Author Spotlight, Sally Hepworth

The Christmas break proved to be the perfect opportunity to finally read some of Sally Hepworth’s books. Sally Hepworth is one author who I have been wanting to read for a while. It is fair to say I had fairly high expectations of this author as her books are always in demand by library members and book clubs and I wasn’t disappointed.

I started my reading off with Sally’s latest book, ‘The younger wife’; which had the perfect mix of family drama and dark long hidden secrets.

Tully and Rachel are murderous when they discover their father has a new girlfriend. The fact Heather is half his age isn’t even the most shocking part. Stephen is still married to their mother, who is stricken with Alzheimer’s Disease. Heather knows she has an uphill battle to win Tully and Rachel over – particularly while carrying the shameful secrets of her past. But, as it turns out, her soon-to-be stepdaughters have secrets of their own.

The story is told from the view of the three main characters, sisters Tully & Rachel, and Heather, their dad’s new younger wife. I enjoyed this aspect of the book very much as it gave me the opportunity to get to know each character and decide if I like them or not.  While it was clear each of the characters in the books were holding onto some distressing secrets from their past, this was only slightly expanded on. Though the story touches on some serious issues such as rape, eating disorders, kleptomania and both verbal and domestic abuse it never delves deeper into the details and didn’t affect my enjoyment of the story. ‘The younger wife‘ left me eager to read more of Sally’s books. 

The next book I read was, ‘The family next door’. I was intrigued by the premise of the story.

The small suburb of Pleasant Court lives up to its name. It’s the kind of place where everyone knows their neighbours, and children play in the street. Isabelle Heatherington doesn’t fit into this picture of family paradise. Husbandless and childless, she soon catches the attention of three Pleasant Court mothers.

What better way to get a readers attention then to mention a close knit street and mothers!

I enjoyed this book from the start and found all of the women in the story likeable. I couldn’t wait to read on and find out what hidden secrets each of the women were holding onto. I finished this book in one sitting and enjoyed it from start to finish.

I am currently reading ‘The good sister’ and am loving it so far.

As you can probably tell by now, I consider myself a huge fan of Sally Hepworth’s books and will continue to read my way through all her books while I eagerly await the release of her next release which I hope will be in 2022.

Happy reading,

Jody

Should you wish to learn more about Sally Hepworth and her books take a look at her website. Sally is Dymocks ‘author of the month’ and there is a great Q&A interview to watch for those who are interested.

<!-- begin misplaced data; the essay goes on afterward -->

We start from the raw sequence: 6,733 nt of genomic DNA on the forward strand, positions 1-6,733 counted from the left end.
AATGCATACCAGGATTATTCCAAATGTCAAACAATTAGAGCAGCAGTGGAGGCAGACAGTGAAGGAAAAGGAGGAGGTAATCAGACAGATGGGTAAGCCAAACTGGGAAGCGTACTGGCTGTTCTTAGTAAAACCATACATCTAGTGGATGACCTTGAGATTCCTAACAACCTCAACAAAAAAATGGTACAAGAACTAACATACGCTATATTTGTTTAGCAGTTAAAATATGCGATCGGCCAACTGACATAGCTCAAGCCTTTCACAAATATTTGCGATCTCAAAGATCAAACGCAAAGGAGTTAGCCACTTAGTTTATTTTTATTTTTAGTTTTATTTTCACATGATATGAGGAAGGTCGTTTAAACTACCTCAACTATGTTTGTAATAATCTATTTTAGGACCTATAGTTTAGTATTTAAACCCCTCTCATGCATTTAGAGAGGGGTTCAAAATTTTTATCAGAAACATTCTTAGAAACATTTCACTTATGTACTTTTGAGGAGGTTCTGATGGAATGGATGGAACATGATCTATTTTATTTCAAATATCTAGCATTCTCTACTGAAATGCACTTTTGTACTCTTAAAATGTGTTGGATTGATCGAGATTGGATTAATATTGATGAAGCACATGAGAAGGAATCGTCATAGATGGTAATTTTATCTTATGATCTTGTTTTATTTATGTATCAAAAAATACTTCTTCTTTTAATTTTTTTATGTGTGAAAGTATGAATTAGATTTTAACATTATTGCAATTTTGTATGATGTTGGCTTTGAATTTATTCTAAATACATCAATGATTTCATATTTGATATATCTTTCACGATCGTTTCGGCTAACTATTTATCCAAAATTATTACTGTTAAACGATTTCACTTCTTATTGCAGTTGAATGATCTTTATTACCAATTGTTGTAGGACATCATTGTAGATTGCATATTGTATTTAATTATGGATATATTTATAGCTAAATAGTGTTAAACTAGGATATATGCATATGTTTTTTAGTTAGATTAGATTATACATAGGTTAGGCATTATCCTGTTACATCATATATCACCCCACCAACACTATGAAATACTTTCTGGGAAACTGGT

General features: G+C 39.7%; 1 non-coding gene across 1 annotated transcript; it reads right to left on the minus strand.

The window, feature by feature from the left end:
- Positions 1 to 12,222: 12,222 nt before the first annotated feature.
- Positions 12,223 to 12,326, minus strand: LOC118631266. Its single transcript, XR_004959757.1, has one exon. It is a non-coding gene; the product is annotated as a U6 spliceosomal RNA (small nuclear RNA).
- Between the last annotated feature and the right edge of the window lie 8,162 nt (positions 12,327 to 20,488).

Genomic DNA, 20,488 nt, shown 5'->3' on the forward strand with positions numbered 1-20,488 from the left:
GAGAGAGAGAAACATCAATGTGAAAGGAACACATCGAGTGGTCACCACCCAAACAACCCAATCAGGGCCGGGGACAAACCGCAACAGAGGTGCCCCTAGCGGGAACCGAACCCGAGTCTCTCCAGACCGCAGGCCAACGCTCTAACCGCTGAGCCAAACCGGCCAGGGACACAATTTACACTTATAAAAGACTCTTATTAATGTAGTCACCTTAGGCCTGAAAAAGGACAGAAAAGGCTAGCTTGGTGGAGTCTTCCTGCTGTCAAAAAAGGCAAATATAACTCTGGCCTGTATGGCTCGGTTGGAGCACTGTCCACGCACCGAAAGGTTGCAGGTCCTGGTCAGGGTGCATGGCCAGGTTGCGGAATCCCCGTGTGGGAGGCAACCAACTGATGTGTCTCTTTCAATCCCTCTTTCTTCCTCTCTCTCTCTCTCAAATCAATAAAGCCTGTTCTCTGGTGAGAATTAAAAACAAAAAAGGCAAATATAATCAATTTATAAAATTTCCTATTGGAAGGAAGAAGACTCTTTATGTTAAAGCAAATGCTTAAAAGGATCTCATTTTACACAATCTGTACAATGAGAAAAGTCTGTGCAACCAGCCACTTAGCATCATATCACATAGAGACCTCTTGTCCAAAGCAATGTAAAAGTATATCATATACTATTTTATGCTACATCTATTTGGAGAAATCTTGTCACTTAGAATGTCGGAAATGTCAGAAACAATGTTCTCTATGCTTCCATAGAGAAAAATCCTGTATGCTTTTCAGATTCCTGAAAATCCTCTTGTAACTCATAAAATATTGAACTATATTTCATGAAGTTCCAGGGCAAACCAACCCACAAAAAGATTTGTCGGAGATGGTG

Book Review Educated by Tara Westover

Another book reviews by the Dundas Readers, enjoy!

Summary

Tara Westover and her family grew up preparing for the End of Days but, according to the government, she didn’t exist. She hadn’t been registered for a birth certificate. She had no school records because she’d never set foot in a classroom, and no medical records because her father didn’t believe in hospitals.

As she grew older, her father became more radical and her brother more violent. At sixteen, Tara knew she had to leave home. In doing so she discovered both the transformative power of education, and the price she had to pay for it.

Comments

A marvelous autobiography by an amazing young woman. “Educated” is set in Idaho, USA where Tara and her sister and five brothers were brought up by  radical fundamentalist Mormon parents. Her father, who has complete control over the family, makes a living buying and selling scrap metal. Her mother is an untrained midwife who also makes and sells homeopathic herbal remedies. Tara and her siblings don’t attend school and her father forbids contact with doctors and hospitals.

in her early teens Tara begins to wonder and then to question their lifestyle and beliefs. She passes an admission test to attend University at the age of sixteen and begins an agonising search for self-hood. This is summed up in her own words: “what is a person to do, I asked, when their obligations to their family conflict with other obligations – to friends, to society, to themselves”.

A beautifully written and heart rending story of our times.

Read by Dundas Readers, our score – 8.5/10

Book Review Force of Nature by Jane Harper

Our MJ Readers book club enjoyed reading ‘Force of Nature‘ by Jane Harper this month. Read their thoughts below.

About the Book

Lost, Cold, Desperate … Danger Runs Deep

Five women reluctantly pick up their backpacks and start walking along the muddy track. Only four come out the other side.